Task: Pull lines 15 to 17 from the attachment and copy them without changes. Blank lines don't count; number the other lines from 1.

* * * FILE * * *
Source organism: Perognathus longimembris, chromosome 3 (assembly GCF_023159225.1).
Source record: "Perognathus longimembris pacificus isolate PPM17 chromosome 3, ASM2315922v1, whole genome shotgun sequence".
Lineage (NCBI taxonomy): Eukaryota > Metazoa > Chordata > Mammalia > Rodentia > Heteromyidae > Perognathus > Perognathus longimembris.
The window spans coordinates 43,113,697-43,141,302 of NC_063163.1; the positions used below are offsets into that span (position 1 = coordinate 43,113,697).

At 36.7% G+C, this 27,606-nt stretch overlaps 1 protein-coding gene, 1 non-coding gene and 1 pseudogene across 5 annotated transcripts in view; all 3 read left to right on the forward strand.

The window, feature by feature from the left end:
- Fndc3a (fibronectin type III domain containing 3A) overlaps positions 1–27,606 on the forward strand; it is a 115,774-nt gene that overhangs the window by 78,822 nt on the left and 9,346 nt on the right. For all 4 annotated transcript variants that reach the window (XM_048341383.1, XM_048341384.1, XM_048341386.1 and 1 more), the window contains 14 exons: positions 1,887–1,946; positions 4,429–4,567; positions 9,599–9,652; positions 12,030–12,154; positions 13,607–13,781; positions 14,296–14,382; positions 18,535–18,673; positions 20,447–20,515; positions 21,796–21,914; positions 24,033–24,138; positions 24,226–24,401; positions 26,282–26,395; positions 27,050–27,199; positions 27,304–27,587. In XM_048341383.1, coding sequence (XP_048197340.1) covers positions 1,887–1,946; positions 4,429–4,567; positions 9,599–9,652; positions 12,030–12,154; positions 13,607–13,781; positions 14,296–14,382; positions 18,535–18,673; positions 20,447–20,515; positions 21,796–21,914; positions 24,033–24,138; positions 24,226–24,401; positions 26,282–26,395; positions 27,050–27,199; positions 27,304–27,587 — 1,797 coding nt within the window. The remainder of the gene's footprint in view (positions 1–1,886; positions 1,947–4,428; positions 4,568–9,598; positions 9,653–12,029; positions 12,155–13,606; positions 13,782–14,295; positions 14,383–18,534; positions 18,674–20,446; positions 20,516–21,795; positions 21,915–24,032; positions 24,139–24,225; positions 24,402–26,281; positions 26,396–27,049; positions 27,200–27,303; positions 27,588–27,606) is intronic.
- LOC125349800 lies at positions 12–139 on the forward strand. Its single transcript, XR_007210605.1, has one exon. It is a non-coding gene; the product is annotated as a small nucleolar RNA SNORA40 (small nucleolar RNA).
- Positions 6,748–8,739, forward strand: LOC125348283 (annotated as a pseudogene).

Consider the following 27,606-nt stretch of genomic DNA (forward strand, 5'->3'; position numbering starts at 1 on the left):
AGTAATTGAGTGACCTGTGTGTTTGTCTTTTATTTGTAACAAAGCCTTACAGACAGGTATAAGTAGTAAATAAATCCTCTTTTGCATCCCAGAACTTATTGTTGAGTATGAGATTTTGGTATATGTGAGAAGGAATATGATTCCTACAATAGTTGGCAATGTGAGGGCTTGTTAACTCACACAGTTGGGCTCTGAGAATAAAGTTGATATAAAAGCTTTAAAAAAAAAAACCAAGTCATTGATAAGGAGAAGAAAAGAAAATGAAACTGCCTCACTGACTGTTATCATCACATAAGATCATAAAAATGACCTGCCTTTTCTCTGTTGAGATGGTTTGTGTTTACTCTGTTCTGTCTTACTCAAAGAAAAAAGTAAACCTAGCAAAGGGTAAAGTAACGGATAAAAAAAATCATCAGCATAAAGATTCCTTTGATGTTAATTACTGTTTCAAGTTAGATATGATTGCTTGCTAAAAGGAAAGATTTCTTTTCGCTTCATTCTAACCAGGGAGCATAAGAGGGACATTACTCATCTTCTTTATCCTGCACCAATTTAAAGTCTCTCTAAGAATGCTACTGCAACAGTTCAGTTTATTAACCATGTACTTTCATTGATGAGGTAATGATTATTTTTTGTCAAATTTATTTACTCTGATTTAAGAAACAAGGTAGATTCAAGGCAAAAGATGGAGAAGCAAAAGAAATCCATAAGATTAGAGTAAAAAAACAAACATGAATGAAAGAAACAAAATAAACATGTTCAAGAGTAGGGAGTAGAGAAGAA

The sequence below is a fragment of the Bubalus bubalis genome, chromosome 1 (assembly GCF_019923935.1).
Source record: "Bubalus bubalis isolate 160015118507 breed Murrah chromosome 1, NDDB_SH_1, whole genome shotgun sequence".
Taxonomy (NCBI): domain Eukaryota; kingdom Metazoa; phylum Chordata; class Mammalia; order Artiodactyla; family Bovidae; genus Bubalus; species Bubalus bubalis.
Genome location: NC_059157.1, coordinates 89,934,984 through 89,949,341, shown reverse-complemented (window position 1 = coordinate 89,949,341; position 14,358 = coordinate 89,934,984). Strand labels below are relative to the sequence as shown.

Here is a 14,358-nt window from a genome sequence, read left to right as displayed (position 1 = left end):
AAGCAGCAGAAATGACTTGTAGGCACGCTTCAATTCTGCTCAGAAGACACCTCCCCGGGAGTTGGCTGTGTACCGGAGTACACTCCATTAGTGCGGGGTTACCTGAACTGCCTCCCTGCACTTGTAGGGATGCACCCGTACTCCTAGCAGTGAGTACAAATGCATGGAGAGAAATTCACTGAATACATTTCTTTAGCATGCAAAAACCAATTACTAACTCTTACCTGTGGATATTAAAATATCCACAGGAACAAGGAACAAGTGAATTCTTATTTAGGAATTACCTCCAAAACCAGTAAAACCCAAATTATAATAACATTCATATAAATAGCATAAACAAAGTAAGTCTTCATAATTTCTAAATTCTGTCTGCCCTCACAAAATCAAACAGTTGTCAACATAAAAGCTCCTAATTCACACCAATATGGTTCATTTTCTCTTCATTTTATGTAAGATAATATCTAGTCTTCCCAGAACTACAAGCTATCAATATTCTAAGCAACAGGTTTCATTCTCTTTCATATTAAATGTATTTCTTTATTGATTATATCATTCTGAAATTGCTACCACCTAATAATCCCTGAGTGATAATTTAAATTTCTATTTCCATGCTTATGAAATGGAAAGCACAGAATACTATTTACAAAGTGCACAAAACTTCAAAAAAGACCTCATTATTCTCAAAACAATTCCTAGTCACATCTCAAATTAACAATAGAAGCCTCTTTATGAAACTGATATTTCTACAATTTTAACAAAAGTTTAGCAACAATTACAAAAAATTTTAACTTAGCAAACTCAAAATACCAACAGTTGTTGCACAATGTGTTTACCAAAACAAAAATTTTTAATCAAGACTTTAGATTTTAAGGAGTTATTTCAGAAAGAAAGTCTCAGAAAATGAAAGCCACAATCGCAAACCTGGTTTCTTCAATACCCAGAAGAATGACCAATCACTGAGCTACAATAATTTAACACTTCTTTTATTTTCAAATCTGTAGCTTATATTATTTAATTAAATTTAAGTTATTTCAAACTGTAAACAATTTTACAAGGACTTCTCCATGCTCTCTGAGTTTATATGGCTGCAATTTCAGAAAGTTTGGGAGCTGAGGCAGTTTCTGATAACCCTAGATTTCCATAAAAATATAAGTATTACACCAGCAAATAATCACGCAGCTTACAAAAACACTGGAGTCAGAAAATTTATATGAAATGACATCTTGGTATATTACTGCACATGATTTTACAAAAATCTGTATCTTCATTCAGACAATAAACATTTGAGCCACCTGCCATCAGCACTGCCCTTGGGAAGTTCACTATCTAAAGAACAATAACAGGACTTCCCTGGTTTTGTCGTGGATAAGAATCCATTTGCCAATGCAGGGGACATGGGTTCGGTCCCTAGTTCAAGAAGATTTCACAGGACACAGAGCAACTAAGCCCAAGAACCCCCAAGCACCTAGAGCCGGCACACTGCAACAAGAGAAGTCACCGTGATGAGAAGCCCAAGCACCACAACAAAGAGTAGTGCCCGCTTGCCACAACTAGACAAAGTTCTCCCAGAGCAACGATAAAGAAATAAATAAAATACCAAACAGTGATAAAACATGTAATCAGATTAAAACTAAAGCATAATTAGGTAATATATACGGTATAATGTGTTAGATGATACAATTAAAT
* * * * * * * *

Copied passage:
Genome location: NC_059157.1, coordinates 89,934,984 through 89,949,341, shown reverse-complemented (window position 1 = coordinate 89,949,341; position 14,358 = coordinate 89,934,984). Strand labels below are relative to the sequence as shown.

Here is a 14,358-nt window from a genome sequence, read left to right as displayed (position 1 = left end):
AAGCAGCAGAAATGACTTGTAGGCACGCTTCAATTCTGCTCAGAAGACACCTCCCCGGGAGTTGGCTGTGTACCGGAGTACACTCCATTAGTGCGGGGTTACCTGAACTGCCTCCCTGCACTTGTAGGGATGCACCCGTACTCCTAGCAGTGAGTACAAATGCATGGAGAGAAATTCACTGAATACATTTCTTTAGCATGCAAAAACCAATTACTAACTCTTACCTGTGGATATTAAAATATCCACAGGAACAAGGAACAAGTGAATTCTTATTTAGGAATTACCTCCAAAACCAGTAAAACCCAAATTATAATAACATTCATATAAATAGCATAAACAAAGTAAGTCTTCATAATTTCTAAATTCTGTCTGCCCTCACAAAATCAAACAGTTGTCAACATAAAAGCTCCTAATTCACACCAATATGGTTCATTTTCTCTTCATTTTATGTAAGATAATATCTAGTCTTCCCAGAACTACAAGCTATCAATATTCTAAGCAACAGGTTTCATTCTCTTTCATATTAAATGTATTTCTTTATTGATTATATCATTCTGAAATTGCTACCACCTAATAATCCCTGAGTGATAATTTAAATTTCTATTTCCATGCTTATGAAATGGAAAGCACAGAATACTATTTACAAAGTGCACAAAACTTCAAAAAAGACCTCATTATTCTCAAAACAATTCCTAGTCACATCTCAAATTAACAATAGAAGCCTCTTTATGAAACTGATATTTCTACAATTTTAACAAAAGTTTAGCAACAATTACAAAAAATTTTAACTTAGCAAACTCAAAATACCAACAGTTGTTGCACAATGTGTTTACCAAAACAAAAATTTTTAATCAAGACTTTAGATTTTAAGGAGTTATTTCAGAAAGAAAGTCTCAGAAAATGAAAGCCACAATCGCAAACCTGGTTTCTTCAATACCCAGAAGAATGACCAATCACTGAGCTACAATAATTTAACACTTCTTTTATTTTCAAATCTGTAGCTTATATTATTTAATTAAATTTAAGTTATTTCAAACTGTAAACAATTTTACAAGGACTTCTCCATGCTCTCTGAGTTTATATGGCTGCAATTTCAGAAAGTTTGGGAGCTGAGGCAGTTTCTGATAACCCTAGATTTCCATAAAAATATAAGTATTACACCAGCAAATAATCACGCAGCTTACAAAAACACTGGAGTCAGAAAATTTATATGAAATGACATCTTGGTATATTACTGCACATGATTTTACAAAAATCTGTATCTTCATTCAGACAATAAACATTTGAGCCACCTGCCATCAGCACTGCCCTTGGGAAGTTCACTATCTAAAGAACAATAACAGGACTTCCCTGGTTTTGTCGTGGATAAGAATCCATTTGCCAATGCAGGGGACATGGGTTCGGTCCCTAGTTCAAGAAGATTTCACAGGACACAGAGCAACTAAGCCCAAGAACCCCCAAGCACCTAGAGCCGGCACACTGCAACAAGAGAAGTCACCGTGATGAGAAGCCCAAGCACCACAACAAAGAGTAGTGCCCGCTTGCCACAACTAGACAAAGTTCTCCCAGAGCAACGATAAAGAAATAAATAAAATACCAAACAGTGATAAAACATGTAATCAGATTAAAACTAAAGCATAATTAGGTAATATATACGGTATAATGTGTTAGATGATACAATTAAAT